On appeal from the Superior Court of New Jersey, Law Division, Mercer County, L-2730-05.
NOT FOR PUBLICATION WITHOUT THE APPROVAL OF THE APPELLATE DIVISION
Argued September 29, 2009
Before Judges Reisner, Yannotti and Chambers.
Plaintiffs Samuel and Angela Marquez appeal from a May 23, 2008 order granting summary judgment dismissing their complaint on grounds of judicial estoppel, and a July 31, 2008 order denying reconsideration. They also appeal from interlocutory orders dismissing their claim under the New Jersey Civil Rights Act and denying their motion to amend the complaint to add a claim under 42 U.S.C.A. § 1983.*fn1 We affirm the dismissal of the State law claim, reverse the other rulings, and remand.
We will discuss the pertinent facts in greater detail in our legal analysis. However, in brief, plaintiffs contend that on October 12, 2003, Mr. Marquez was brutally beaten by the Trenton police, who then filed groundless criminal charges against him. Those charges were dismissed several years later, when the prosecution failed to produce discovery. By that time, plaintiffs contend, their legal bills and Mr. Marquez's health problems attributable to the assault had driven them into bankruptcy.
After they filed their bankruptcy petitions,*fn2 plaintiffs filed this civil rights lawsuit against the police and related defendants on October 11, 2005. However, three years later in 2008, their lawsuit was dismissed on judicial estoppel grounds, because plaintiffs had initially failed to list their potential civil lawsuit as a contingent asset in their bankruptcy petition, and they did not promptly amend their petition after this lawsuit was filed.
Our review of the trial court's grant of summary judgment is de novo, using the standard set forth in Brill v. Guardian Life Ins. Co. of Am., 142 N.J. 520, 540 (1995), which requires that we consider the evidence in the light most favorable to the non-moving parties. See Prudential Prop. & Cas. Ins. Co. v. Boylan, 307 N.J. Super. 162, 167 (App. Div.), certif. denied, 154 N.J. 608 (1998). We review a trial court's decision to invoke judicial estoppel for abuse of discretion, see State, Div. of Motor Vehicles v. Caruso, 291 N.J. Super. 430, 438 (App. Div. 1996), but we owe no deference to a trial court's interpretation of the law. Manalapan Realty, L.P. v. Twp. Comm. of Manalapan, 140 N.J. 366, 378 (1995).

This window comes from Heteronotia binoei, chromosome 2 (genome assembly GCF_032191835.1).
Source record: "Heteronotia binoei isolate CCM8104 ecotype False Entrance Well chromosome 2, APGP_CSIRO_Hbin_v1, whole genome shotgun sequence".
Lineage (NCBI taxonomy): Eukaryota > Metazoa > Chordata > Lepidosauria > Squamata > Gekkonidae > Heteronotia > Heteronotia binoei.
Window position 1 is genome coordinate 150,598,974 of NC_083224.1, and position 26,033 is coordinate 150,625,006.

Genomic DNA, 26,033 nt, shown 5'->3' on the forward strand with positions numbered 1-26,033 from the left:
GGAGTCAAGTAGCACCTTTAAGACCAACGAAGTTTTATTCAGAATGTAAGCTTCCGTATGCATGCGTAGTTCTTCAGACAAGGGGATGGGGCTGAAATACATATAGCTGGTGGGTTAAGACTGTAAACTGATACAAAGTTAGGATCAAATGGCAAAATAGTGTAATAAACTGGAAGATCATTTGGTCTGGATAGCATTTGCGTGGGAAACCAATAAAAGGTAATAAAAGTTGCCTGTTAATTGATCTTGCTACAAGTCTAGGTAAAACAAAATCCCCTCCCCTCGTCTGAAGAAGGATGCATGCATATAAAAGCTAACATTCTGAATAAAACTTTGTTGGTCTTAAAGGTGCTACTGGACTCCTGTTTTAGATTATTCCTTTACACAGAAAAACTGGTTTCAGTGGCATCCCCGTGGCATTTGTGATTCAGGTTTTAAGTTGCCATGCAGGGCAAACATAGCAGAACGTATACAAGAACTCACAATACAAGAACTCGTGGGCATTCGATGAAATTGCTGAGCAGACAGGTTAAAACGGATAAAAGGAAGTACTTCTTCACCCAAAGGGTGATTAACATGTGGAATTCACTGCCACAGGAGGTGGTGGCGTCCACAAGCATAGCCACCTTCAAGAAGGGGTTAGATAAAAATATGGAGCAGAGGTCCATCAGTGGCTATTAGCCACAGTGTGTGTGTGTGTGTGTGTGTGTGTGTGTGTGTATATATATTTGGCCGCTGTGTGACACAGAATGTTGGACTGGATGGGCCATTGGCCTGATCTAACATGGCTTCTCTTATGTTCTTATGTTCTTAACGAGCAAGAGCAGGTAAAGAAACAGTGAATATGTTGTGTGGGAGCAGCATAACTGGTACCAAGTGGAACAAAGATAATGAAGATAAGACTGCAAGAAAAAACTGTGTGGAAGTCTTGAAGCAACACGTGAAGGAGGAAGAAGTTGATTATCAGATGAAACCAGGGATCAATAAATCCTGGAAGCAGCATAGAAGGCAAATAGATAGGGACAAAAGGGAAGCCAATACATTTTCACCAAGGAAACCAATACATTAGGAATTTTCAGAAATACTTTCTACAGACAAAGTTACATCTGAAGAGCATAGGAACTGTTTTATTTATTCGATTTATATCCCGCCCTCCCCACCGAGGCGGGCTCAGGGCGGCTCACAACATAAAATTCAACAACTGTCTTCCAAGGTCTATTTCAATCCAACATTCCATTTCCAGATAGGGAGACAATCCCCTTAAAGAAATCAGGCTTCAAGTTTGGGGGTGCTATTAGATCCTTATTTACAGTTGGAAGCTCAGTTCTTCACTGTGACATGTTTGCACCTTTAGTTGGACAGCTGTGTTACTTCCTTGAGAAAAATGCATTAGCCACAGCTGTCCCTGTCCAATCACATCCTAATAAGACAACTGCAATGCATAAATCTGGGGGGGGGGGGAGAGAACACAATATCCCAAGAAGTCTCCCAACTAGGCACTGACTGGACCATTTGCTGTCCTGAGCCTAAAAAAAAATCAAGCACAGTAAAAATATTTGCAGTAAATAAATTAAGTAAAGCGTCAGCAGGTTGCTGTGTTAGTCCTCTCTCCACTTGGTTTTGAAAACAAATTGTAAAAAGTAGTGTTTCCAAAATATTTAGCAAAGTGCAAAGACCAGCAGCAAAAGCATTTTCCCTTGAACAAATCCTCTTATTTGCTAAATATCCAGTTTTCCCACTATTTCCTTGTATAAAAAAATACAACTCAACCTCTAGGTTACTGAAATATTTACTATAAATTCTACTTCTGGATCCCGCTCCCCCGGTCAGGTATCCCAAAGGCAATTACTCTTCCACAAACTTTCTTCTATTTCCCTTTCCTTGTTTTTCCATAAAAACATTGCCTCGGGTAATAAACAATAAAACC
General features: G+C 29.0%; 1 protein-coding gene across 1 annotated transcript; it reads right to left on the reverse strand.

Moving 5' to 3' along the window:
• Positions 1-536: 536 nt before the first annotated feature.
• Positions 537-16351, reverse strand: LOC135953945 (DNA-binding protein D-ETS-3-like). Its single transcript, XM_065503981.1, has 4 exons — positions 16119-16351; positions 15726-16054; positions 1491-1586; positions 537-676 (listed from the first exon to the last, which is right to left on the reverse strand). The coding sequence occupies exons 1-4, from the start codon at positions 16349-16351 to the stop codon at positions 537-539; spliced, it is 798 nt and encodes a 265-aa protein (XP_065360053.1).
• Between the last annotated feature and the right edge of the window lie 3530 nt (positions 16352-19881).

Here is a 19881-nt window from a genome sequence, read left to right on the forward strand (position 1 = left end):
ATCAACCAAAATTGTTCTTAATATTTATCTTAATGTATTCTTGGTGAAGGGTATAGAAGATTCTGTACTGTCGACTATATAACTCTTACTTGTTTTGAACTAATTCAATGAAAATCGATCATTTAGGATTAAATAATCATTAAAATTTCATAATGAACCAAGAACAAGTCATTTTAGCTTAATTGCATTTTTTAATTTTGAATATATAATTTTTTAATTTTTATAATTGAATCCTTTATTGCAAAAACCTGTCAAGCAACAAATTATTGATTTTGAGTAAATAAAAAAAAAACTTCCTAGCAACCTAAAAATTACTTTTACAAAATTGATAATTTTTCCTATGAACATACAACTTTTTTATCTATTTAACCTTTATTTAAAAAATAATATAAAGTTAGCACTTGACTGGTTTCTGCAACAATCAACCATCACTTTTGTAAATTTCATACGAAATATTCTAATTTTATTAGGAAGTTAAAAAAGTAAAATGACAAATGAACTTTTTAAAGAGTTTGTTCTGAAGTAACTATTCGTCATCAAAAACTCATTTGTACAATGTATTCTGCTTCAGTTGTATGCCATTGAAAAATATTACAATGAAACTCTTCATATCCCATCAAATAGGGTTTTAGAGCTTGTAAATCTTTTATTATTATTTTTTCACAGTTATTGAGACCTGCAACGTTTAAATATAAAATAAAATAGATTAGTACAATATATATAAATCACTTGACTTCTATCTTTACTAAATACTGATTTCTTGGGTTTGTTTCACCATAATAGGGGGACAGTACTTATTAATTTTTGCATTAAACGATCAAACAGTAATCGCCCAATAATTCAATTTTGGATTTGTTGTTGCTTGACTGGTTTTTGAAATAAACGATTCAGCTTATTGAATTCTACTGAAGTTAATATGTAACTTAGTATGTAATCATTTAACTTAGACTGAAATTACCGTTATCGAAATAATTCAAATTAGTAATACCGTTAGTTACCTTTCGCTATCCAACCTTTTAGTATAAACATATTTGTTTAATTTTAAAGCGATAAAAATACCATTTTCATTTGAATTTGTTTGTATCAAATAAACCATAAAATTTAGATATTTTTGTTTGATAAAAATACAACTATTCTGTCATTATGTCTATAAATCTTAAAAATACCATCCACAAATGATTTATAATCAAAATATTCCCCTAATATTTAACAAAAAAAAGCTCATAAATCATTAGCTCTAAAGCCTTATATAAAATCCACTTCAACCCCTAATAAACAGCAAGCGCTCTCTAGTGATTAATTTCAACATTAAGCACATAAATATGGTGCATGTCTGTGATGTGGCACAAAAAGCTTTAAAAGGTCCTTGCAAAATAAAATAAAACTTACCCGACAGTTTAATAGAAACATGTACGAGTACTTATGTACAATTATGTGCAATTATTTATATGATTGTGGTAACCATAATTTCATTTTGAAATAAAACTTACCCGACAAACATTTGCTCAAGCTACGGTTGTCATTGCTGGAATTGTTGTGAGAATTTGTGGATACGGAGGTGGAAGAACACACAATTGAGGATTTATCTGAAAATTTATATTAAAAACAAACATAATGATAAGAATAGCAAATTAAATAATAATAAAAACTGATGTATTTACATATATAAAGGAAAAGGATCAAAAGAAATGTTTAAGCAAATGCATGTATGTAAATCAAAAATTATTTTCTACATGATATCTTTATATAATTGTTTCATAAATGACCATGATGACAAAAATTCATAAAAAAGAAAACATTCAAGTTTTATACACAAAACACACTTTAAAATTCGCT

We begin our analysis by considering the doctrine of judicial estoppel. In order to protect the integrity of the court system, "[w]hen a party successfully asserts a position in a prior legal proceeding, that party cannot assert a contrary position in subsequent litigation arising out of the same events." Kress v. La Villa, 335 N.J. Super. 400, 412 (App. Div. 2000), certif. denied, 168 N.J. 289 (2001). It has been summarized as follows: "The principle is that if you prevail in Suit # 1 by representing that A is true, you are stuck with A in all later litigation growing out of the same events." Kimball Int'l, Inc. v Northfield Metal Prods., 334 N.J. Super. 596, 607 (App. Div. 2000) (quoting Eagle Found., Inc. v. Dole, 813 F.2d 798, 810 (7th Cir. 1987)).
However, judicial estoppel is not a favored remedy, because of its draconian consequences. It is to be invoked only in limited circumstances:
It is . . . generally recognized that judicial estoppel is an "extraordinary remedy," which should be invoked only "when a party's inconsistent behavior will otherwise result in a miscarriage of justice." Ryan Operations G.P. v. Santiam-Midwest Lumber Co., 81 F.3d 355, 365 (3d Cir. 1996) (quoting Oneida Motor Freight, Inc. v. United Jersey Bank, 848 F.2d 414, 424 (3d Cir.) (Stapleton, J., dissenting), cert. denied, 488 U.S. 967, 109 S.Ct. 495, 102 L.Ed. 2d 532 (1988)); see also Teledyne Indus., Inc., supra, 911 F.2d at 1218 ("Judicial estoppel is applied with caution to avoid impinging on the truth-seeking function of the court because the doctrine precludes a contradictory position without examining the truth of either statement.").
Thus, as with other claim and issue preclusion doctrines, judicial estoppel should be invoked only in those circumstances required to serve its stated purpose, which is to protect the integrity of the judicial process. [Kimball Int'l, Inc. v Northfield ...